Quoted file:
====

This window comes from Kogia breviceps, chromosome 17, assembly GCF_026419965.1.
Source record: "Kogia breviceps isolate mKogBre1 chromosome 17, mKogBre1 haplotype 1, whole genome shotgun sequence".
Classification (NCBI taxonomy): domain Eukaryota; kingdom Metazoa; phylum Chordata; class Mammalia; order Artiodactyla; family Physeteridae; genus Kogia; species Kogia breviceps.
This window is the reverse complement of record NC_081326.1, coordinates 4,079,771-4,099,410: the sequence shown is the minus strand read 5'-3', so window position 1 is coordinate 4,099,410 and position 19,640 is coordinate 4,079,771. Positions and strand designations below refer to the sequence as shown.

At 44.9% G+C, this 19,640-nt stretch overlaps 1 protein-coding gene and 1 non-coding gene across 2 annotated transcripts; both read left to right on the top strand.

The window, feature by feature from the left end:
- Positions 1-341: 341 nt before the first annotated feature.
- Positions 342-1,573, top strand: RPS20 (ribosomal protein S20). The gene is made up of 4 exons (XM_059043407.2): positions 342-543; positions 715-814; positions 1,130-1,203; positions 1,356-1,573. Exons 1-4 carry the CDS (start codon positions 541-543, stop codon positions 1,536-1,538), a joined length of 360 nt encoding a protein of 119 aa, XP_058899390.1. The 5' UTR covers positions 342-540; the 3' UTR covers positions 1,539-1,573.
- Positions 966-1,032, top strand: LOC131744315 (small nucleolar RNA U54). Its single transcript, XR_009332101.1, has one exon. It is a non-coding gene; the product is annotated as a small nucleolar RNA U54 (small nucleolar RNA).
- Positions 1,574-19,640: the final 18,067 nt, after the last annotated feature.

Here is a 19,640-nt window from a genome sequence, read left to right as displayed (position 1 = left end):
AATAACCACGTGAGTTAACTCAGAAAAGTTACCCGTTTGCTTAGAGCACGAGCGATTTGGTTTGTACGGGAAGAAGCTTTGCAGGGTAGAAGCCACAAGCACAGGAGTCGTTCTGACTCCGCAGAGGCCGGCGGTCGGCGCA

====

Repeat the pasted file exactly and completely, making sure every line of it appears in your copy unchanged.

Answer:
This window comes from Kogia breviceps, chromosome 17, assembly GCF_026419965.1.
Source record: "Kogia breviceps isolate mKogBre1 chromosome 17, mKogBre1 haplotype 1, whole genome shotgun sequence".
Classification (NCBI taxonomy): domain Eukaryota; kingdom Metazoa; phylum Chordata; class Mammalia; order Artiodactyla; family Physeteridae; genus Kogia; species Kogia breviceps.
This window is the reverse complement of record NC_081326.1, coordinates 4,079,771-4,099,410: the sequence shown is the minus strand read 5'-3', so window position 1 is coordinate 4,099,410 and position 19,640 is coordinate 4,079,771. Positions and strand designations below refer to the sequence as shown.

At 44.9% G+C, this 19,640-nt stretch overlaps 1 protein-coding gene and 1 non-coding gene across 2 annotated transcripts; both read left to right on the top strand.

The window, feature by feature from the left end:
- Positions 1-341: 341 nt before the first annotated feature.
- Positions 342-1,573, top strand: RPS20 (ribosomal protein S20). The gene is made up of 4 exons (XM_059043407.2): positions 342-543; positions 715-814; positions 1,130-1,203; positions 1,356-1,573. Exons 1-4 carry the CDS (start codon positions 541-543, stop codon positions 1,536-1,538), a joined length of 360 nt encoding a protein of 119 aa, XP_058899390.1. The 5' UTR covers positions 342-540; the 3' UTR covers positions 1,539-1,573.
- Positions 966-1,032, top strand: LOC131744315 (small nucleolar RNA U54). Its single transcript, XR_009332101.1, has one exon. It is a non-coding gene; the product is annotated as a small nucleolar RNA U54 (small nucleolar RNA).
- Positions 1,574-19,640: the final 18,067 nt, after the last annotated feature.

Here is a 19,640-nt window from a genome sequence, read left to right as displayed (position 1 = left end):
AATAACCACGTGAGTTAACTCAGAAAAGTTACCCGTTTGCTTAGAGCACGAGCGATTTGGTTTGTACGGGAAGAAGCTTTGCAGGGTAGAAGCCACAAGCACAGGAGTCGTTCTGACTCCGCAGAGGCCGGCGGTCGGCGCA